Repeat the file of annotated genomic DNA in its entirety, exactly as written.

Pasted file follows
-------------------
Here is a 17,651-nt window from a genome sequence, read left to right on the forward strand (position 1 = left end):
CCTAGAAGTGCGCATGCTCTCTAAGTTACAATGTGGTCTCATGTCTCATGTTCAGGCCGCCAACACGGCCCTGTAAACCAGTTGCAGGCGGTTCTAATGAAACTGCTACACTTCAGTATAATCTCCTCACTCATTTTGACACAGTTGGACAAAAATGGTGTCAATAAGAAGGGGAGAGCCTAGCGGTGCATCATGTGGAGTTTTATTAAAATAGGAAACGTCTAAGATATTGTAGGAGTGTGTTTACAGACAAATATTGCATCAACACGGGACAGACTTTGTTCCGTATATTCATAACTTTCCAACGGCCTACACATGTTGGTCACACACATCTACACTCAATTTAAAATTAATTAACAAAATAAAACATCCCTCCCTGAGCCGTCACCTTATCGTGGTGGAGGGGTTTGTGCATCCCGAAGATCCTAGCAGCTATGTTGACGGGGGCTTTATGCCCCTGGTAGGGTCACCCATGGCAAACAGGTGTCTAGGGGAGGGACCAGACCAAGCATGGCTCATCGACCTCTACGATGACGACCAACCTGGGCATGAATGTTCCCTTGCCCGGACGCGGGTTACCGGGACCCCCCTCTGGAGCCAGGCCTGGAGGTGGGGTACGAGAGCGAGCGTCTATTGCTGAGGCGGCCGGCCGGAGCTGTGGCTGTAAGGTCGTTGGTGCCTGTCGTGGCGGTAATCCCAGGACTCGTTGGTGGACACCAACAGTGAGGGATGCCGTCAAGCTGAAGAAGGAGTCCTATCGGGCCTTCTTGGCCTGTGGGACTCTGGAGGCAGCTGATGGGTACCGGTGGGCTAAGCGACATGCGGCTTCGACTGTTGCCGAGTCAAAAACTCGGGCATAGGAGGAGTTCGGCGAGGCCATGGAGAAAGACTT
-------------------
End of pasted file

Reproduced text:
Here is a 17,651-nt window from a genome sequence, read left to right on the forward strand (position 1 = left end):
CCTAGAAGTGCGCATGCTCTCTAAGTTACAATGTGGTCTCATGTCTCATGTTCAGGCCGCCAACACGGCCCTGTAAACCAGTTGCAGGCGGTTCTAATGAAACTGCTACACTTCAGTATAATCTCCTCACTCATTTTGACACAGTTGGACAAAAATGGTGTCAATAAGAAGGGGAGAGCCTAGCGGTGCATCATGTGGAGTTTTATTAAAATAGGAAACGTCTAAGATATTGTAGGAGTGTGTTTACAGACAAATATTGCATCAACACGGGACAGACTTTGTTCCGTATATTCATAACTTTCCAACGGCCTACACATGTTGGTCACACACATCTACACTCAATTTAAAATTAATTAACAAAATAAAACATCCCTCCCTGAGCCGTCACCTTATCGTGGTGGAGGGGTTTGTGCATCCCGAAGATCCTAGCAGCTATGTTGACGGGGGCTTTATGCCCCTGGTAGGGTCACCCATGGCAAACAGGTGTCTAGGGGAGGGACCAGACCAAGCATGGCTCATCGACCTCTACGATGACGACCAACCTGGGCATGAATGTTCCCTTGCCCGGACGCGGGTTACCGGGACCCCCCTCTGGAGCCAGGCCTGGAGGTGGGGTACGAGAGCGAGCGTCTATTGCTGAGGCGGCCGGCCGGAGCTGTGGCTGTAAGGTCGTTGGTGCCTGTCGTGGCGGTAATCCCAGGACTCGTTGGTGGACACCAACAGTGAGGGATGCCGTCAAGCTGAAGAAGGAGTCCTATCGGGCCTTCTTGGCCTGTGGGACTCTGGAGGCAGCTGATGGGTACCGGTGGGCTAAGCGACATGCGGCTTCGACTGTTGCCGAGTCAAAAACTCGGGCATAGGAGGAGTTCGGCGAGGCCATGGAGAAAGACTT